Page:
**optimize**calls must be inside the inner loop. The asset and algo must be selected before calling**optimize**. For optimizing asset- or algo-independent parameters in a portfolio system, call**optimize**outside the loop, but select an asset before calling**optimize**. If individual optimization is not desired, don't use loop, but enumerate the assets in a simple for loop, f.i.**for(used_assets) ...**, and optimize the parameters outside the for loop. Make sure in that case to select all assets before the first**optimize**call; otherwise the optimizier will assume a single-asset strategy. - The strategy performance is calculated in the
**objective**function in**include\default.c**. This function can be replaced by any user provided function named**objective**in the script. This way, other performance values can be used for optimizing parameters, for instance the profit/drawdown ratio, or the gross profit, or the Sharpe ratio (examples below). The**objective**function can access all trade statistics for determining the performance value. By default, the function calculates the pessimistic return ratio (**PRR**) with reduced influence of the biggest win and the biggest loss, a penalty for fewer trades, and a 5 trades minimum. - Optimized parameters are stored in
**.par**files in the**Data**folder. They are plain text files that contain the parameter values in the order of their**optimize**calls. If WFO was used, the file names contain the number of the WFO cycle. If**optimize**was called without calling asset before, the file names contain the asset name from the scrollbox; this way different sets of**.par**files can be generated by selecting different assets. In multi-asset or multi-algo strategies the**.par**files contain the parameters for all asset/algo combinations.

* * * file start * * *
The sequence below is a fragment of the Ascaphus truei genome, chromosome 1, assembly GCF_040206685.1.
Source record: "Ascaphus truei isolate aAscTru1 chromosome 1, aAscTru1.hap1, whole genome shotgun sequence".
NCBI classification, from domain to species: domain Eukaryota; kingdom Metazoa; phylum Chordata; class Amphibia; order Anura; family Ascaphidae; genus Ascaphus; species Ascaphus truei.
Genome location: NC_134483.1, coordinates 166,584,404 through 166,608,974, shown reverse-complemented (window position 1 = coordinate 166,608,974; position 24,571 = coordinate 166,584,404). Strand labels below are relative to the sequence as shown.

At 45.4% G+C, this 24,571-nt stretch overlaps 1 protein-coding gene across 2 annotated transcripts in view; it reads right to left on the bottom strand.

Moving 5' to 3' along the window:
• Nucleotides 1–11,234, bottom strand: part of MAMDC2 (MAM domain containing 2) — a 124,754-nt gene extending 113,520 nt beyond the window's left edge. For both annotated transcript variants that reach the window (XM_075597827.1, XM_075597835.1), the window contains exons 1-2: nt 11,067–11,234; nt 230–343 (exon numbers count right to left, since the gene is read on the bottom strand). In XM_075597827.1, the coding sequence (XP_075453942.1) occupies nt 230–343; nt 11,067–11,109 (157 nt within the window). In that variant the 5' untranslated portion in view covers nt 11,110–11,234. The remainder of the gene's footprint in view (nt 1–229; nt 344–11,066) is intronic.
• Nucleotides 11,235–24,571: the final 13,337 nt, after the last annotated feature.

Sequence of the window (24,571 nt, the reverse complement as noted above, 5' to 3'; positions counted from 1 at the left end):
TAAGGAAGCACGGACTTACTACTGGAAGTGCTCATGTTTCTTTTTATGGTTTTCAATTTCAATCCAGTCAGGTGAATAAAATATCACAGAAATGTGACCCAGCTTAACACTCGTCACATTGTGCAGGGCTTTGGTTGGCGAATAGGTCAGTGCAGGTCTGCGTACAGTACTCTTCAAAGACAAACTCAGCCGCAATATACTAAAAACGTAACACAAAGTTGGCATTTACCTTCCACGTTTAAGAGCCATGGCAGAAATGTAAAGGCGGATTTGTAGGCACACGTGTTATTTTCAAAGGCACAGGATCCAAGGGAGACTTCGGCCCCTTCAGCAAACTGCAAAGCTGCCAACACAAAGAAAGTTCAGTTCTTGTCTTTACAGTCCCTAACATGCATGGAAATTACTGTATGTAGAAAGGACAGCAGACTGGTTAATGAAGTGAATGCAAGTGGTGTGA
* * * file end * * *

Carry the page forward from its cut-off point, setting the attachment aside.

Each line in a .par file begins with the asset name and optional algorithm identifier of the parameter set. The values are listed in the order of the**optimize**calls in the script. A**'+'**before a parameter value indicates that the best value is at the end of its parameter range. In that case it could make sense to extend the range for better results. . - For determining the performance of a parameter combination, the system normally uses fixed trades sizes of 1 lot. Training with individual lot sizes can be set up with the TrainMode variable.
- The parameter range must be positive, i.e. both
**min**and**max**must not be less than**0**. If a strategy parameter has to be negative, multiply it with**-1**or subtract a constant to get a positive range for the**optimize**function. Parameters also should be in a decent number range from 0.1 to 1000, since they are stored in text files. 0.000000123 would be no good parameter value, nor would 1.23e45. Multiply them with a factor when needed. - Returned parameter values in Ascent mode are not necessarily a multiple of the step width. They can lie anywhere in the optimization range. Use the round or floor functions when optimizing an integer value.
- The
**bias**value can be used when a high or a low value of the parameter is preferred even though another value gives a slightly better**objective**result (Ascent mode only). For instance, you might prefer low stop distances to reduce the risk even when higher stop distances give slightly better results. - Parameters that affect the price data array, such as
**BarPeriod**, require special handling for optimization. They can not be changed during the simulation, so they can not be walk forward optimized; for a walk forward test they must be optimized in a separate training run before all other parameters. They can also not be read from the**.par**file, so their optimized value must be entered directly in the script as**default**parameter of the**optimize**call before further optimizing, testing, or trading the strategy. - When optimizing several parameters in Ascent mode,
put the most important parameters first. Parameters are optimized in the order
they appear in the code. For optimizing trade entry and exit parameters, optimize